The Edmond Sun

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October 11, 2013

LIVING WITH CHILDREN: Explanations of ‘no’ just aren’t required

BALTIMORE — Q: My 5-year-old daughter has developed a bad habit of arguing with me whenever I refuse her something, anything. Believe me when I tell you she is relentless. She will continue to argue until I put her in her room, but as soon as I let her out, she starts up again. I shared this with a therapist friend who told me that my daughter is trying to manipulate me, to control the relationship. She said to just continue putting her in her room whenever it happens and it will eventually stop. Do you agree?

A:
Since you are not in a formal relationship with this therapist, since she’s a friend, I can answer your question: No, I most definitely do not agree. At age 5, your daughter’s brain has not developed the ability to consciously, with malice aforethought, manipulate someone. That very sociopathic ability does not develop, on average, until age 12 or so.

Your daughter is arguing with you for the same three reasons all children argue with their parents: First, you explain yourself; second, you try to get her to agree with your explanation; third, she throws down the proverbial gauntlet and you pick it up. I’ll take each of these in turn.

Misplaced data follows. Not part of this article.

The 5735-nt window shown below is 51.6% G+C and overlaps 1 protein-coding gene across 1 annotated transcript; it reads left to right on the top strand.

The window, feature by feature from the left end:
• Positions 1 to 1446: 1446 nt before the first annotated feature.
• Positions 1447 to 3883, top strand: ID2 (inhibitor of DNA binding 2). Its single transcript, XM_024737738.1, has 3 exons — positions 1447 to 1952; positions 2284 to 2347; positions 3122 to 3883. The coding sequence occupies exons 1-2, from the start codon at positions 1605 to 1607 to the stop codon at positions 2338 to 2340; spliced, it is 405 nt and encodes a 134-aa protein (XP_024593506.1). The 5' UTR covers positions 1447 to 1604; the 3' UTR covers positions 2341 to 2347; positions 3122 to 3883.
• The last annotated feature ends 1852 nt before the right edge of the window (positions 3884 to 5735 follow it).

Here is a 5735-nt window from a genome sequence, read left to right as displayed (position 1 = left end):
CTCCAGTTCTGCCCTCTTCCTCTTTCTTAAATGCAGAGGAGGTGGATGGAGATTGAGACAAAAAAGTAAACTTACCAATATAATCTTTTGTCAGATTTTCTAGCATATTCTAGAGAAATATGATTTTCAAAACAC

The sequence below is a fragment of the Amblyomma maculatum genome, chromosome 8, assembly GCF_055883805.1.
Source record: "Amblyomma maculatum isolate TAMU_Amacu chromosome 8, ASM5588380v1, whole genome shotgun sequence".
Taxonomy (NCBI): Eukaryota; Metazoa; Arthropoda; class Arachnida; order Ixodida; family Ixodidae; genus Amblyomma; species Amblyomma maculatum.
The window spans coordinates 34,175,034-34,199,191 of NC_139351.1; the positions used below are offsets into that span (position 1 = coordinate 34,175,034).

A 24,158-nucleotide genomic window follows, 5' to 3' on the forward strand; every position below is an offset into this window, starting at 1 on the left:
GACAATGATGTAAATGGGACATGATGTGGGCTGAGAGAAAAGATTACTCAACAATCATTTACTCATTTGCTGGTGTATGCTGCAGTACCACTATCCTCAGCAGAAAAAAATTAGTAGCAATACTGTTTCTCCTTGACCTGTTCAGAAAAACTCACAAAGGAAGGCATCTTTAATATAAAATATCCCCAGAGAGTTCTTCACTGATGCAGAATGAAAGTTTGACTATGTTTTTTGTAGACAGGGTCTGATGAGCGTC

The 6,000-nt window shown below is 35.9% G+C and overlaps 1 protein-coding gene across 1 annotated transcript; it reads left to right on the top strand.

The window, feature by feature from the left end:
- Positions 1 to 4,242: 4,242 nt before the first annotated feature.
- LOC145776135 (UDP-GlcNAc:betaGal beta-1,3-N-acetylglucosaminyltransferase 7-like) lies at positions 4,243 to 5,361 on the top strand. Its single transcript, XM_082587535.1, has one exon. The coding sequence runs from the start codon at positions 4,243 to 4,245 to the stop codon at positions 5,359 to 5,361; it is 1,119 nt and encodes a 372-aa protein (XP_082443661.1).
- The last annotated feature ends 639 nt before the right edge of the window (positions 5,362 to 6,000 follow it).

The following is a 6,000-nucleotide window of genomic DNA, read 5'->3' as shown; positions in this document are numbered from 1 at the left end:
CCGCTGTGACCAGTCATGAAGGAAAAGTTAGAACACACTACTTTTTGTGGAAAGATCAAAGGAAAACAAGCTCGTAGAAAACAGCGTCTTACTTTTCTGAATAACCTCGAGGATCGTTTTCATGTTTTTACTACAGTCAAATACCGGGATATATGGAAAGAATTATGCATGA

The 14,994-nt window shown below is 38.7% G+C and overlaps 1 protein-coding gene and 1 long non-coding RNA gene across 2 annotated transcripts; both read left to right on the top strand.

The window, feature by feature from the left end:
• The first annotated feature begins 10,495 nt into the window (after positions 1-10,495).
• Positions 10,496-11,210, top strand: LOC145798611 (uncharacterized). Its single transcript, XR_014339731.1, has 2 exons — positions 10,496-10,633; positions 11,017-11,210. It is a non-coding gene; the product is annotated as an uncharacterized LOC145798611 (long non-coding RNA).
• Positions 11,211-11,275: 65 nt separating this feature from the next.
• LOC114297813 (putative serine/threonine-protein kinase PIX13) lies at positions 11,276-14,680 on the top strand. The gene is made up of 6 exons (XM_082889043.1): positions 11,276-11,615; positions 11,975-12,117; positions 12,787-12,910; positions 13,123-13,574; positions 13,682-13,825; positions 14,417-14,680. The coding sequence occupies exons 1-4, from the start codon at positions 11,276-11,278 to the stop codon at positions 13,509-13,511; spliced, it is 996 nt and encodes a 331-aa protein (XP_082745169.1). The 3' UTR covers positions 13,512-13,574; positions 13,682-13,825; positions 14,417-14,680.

Explanations invite pushback, and pushback is argument. When your daughter asks for something, it’s one thing to simply say “No.” It’s quite another to go on and on about why you are saying “No.” You tell your daughter, for example, that you’re not going to buy her a new Princess Fantastic doll because she has enough of them already and they cost too much anyway. Your daughter responds with a rebuttal, as in, “But Mom, I only have five and besides, this is the one everyone’s been waiting for and all my friends are getting it and besides, it doesn’t cost nearly as much as that new washing machine you and Dad bought last week.”

You then tell your daughter that the fact that everyone is getting the new doll isn’t reason enough to pay that much money for it and, yes, five is enough, and where the new washing machine is concerned, that was something the family needed, not something you simply wanted. And your daughter comes back with ... and the game is on.

Your objective in this game of back-and-forth is to get your daughter to say what no child has ever said: “Wow Mom! When you explain yourself like that I can’t help but agree with you! Of course, I don’t need another Princess Fantastic doll, and of course, need and want are two entirely different things, and of course, I have enough dolls as it is. Thank you, Mom, for taking the time to help me understand all of this. You’re a really super Mom!” Now, that’s pretty silly of you, isn’t it?

Lastly, you said your daughter has a bad habit of arguing with you. I disagree. It’s YOU who has the bad habit of picking up the gauntlet whenever she throws it down. The way to not pick up the gauntlet is to (1) say “No” and nothing more; (2) When your daughter demands to know why or why not, say, “Because I said so.” And then (3) turn around and walk away, leaving your daughter to stew in her own juices. Our great-grandmothers were on to something, you know.

FAMILY PSYCHOLOGIST John Rosemond answers parents’ questions on his web site at www.rosemond.com. His column is distributed by MCT Information Services.

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